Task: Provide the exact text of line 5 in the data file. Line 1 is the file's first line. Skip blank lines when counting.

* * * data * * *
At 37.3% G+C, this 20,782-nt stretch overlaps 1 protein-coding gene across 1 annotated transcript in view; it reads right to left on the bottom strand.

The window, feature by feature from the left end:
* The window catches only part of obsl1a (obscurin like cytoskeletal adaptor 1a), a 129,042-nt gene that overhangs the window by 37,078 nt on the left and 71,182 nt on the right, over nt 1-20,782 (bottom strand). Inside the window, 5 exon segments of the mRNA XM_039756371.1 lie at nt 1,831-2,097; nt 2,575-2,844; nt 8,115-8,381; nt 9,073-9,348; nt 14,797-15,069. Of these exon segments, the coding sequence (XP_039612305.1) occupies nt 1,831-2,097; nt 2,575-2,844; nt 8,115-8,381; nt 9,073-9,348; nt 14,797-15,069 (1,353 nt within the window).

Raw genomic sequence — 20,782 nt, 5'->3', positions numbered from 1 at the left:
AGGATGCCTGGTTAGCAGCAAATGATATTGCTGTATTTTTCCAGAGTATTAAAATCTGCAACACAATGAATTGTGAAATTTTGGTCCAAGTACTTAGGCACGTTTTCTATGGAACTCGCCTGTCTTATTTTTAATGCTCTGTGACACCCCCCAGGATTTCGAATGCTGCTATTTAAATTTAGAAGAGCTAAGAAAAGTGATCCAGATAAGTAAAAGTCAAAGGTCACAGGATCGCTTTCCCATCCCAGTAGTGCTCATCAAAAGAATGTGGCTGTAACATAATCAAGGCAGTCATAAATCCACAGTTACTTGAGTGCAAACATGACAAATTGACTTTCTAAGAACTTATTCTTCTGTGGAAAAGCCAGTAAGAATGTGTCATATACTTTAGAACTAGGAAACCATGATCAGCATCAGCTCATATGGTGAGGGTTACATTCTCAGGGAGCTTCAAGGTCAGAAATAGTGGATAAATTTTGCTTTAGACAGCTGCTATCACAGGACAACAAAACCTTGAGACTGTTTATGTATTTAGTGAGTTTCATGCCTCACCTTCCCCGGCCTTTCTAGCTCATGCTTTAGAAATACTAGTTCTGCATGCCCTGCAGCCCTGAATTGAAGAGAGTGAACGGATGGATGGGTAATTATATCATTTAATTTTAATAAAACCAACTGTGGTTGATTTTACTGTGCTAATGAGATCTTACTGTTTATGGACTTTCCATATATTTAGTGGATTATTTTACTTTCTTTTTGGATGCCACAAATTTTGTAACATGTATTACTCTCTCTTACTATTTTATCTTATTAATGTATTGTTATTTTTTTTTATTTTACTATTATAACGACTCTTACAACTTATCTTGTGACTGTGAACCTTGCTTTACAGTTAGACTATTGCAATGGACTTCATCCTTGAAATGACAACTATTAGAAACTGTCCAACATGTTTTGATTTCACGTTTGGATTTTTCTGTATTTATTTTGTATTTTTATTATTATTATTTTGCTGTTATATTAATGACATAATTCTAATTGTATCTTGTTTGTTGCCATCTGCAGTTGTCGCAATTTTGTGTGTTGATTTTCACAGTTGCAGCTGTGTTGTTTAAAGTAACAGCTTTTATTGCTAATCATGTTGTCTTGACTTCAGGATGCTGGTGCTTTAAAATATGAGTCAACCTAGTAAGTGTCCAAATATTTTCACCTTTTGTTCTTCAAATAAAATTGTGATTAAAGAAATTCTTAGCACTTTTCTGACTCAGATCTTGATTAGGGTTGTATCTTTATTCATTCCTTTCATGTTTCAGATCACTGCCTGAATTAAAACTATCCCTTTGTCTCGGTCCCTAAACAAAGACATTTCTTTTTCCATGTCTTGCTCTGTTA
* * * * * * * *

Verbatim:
AGGATGCCTGGTTAGCAGCAAATGATATTGCTGTATTTTTCCAGAGTATTAAAATCTGCAACACAATGAATTGTGAAATTTTGGTCCAAGTACTTAGGCACGTTTTCTATGGAACTCGCCTGTCTTATTTTTAATGCTCTGTGACACCCCCCAGGATTTCGAATGCTGCTATTTAAATTTAGAAGAGCTAAGAAAAGTGATCCAGATAAGTAAAAGTCAAAGGTCACAGGATCGCTTTCCCATCCCAGTAGTGCTCATCAAAAGAATGTGGCTGTAACATAATCAAGGCAGTCATAAATCCACAGTTACTTGAGTGCAAACATGACAAATTGACTTTCTAAGAACTTATTCTTCTGTGGAAAAGCCAGTAAGAATGTGTCATATACTTTAGAACTAGGAAACCATGATCAGCATCAGCTCATATGGTGAGGGTTACATTCTCAGGGAGCTTCAAGGTCAGAAATAGTGGATAAATTTTGCTTTAGACAGCTGCTATCACAGGACAACAAAACCTTGAGACTGTTTATGTATTTAGTGAGTTTCATGCCTCACCTTCCCCGGCCTTTCTAGCTCATGCTTTAGAAATACTAGTTCTGCATGCCCTGCAGCCCTGAATTGAAGAGAGTGAACGGATGGATGGGTAATTATATCATTTAATTTTAATAAAACCAACTGTGGTTGATTTTACTGTGCTAATGAGATCTTACTGTTTATGGACTTTCCATATATTTAGTGGATTATTTTACTTTCTTTTTGGATGCCACAAATTTTGTAACATGTATTACTCTCTCTTACTATTTTATCTTATTAATGTATTGTTATTTTTTTTTATTTTACTATTATAACGACTCTTACAACTTATCTTGTGACTGTGAACCTTGCTTTACAGTTAGACTATTGCAATGGACTTCATCCTTGAAATGACAACTATTAGAAACTGTCCAACATGTTTTGATTTCACGTTTGGATTTTTCTGTATTTATTTTGTATTTTTATTATTATTATTTTGCTGTTATATTAATGACATAATTCTAATTGTATCTTGTTTGTTGCCATCTGCAGTTGTCGCAATTTTGTGTGTTGATTTTCACAGTTGCAGCTGTGTTGTTTAAAGTAACAGCTTTTATTGCTAATCATGTTGTCTTGACTTCAGGATGCTGGTGCTTTAAAATATGAGTCAACCTAGTAAGTGTCCAAATATTTTCACCTTTTGTTCTTCAAATAAAATTGTGATTAAAGAAATTCTTAGCACTTTTCTGACTCAGATCTTGATTAGGGTTGTATCTTTATTCATTCCTTTCATGTTTCAGATCACTGCCTGAATTAAAACTATCCCTTTGTCTCGGTCCCTAAACAAAGACATTTCTTTTTCCATGTCTTGCTCTGTTA